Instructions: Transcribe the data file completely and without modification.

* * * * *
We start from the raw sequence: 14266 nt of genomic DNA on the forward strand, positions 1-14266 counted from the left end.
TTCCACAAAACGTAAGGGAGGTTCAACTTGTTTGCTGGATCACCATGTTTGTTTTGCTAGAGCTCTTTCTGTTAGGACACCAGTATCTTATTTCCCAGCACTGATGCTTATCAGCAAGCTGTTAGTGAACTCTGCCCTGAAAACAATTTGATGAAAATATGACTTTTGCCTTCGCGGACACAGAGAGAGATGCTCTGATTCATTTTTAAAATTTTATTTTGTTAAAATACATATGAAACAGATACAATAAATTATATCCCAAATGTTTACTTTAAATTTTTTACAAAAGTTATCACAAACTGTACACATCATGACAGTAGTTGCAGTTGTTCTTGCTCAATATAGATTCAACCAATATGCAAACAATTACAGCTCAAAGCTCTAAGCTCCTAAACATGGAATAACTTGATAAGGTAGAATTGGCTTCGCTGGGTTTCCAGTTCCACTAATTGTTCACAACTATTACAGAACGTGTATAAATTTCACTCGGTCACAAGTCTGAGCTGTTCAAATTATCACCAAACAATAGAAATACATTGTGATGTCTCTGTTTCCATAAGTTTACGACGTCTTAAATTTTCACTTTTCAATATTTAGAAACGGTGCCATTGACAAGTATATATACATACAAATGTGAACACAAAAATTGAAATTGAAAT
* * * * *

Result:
We start from the raw sequence: 14266 nt of genomic DNA on the forward strand, positions 1-14266 counted from the left end.
TTCCACAAAACGTAAGGGAGGTTCAACTTGTTTGCTGGATCACCATGTTTGTTTTGCTAGAGCTCTTTCTGTTAGGACACCAGTATCTTATTTCCCAGCACTGATGCTTATCAGCAAGCTGTTAGTGAACTCTGCCCTGAAAACAATTTGATGAAAATATGACTTTTGCCTTCGCGGACACAGAGAGAGATGCTCTGATTCATTTTTAAAATTTTATTTTGTTAAAATACATATGAAACAGATACAATAAATTATATCCCAAATGTTTACTTTAAATTTTTTACAAAAGTTATCACAAACTGTACACATCATGACAGTAGTTGCAGTTGTTCTTGCTCAATATAGATTCAACCAATATGCAAACAATTACAGCTCAAAGCTCTAAGCTCCTAAACATGGAATAACTTGATAAGGTAGAATTGGCTTCGCTGGGTTTCCAGTTCCACTAATTGTTCACAACTATTACAGAACGTGTATAAATTTCACTCGGTCACAAGTCTGAGCTGTTCAAATTATCACCAAACAATAGAAATACATTGTGATGTCTCTGTTTCCATAAGTTTACGACGTCTTAAATTTTCACTTTTCAATATTTAGAAACGGTGCCATTGACAAGTATATATACATACAAATGTGAACACAAAAATTGAAATTGAAAT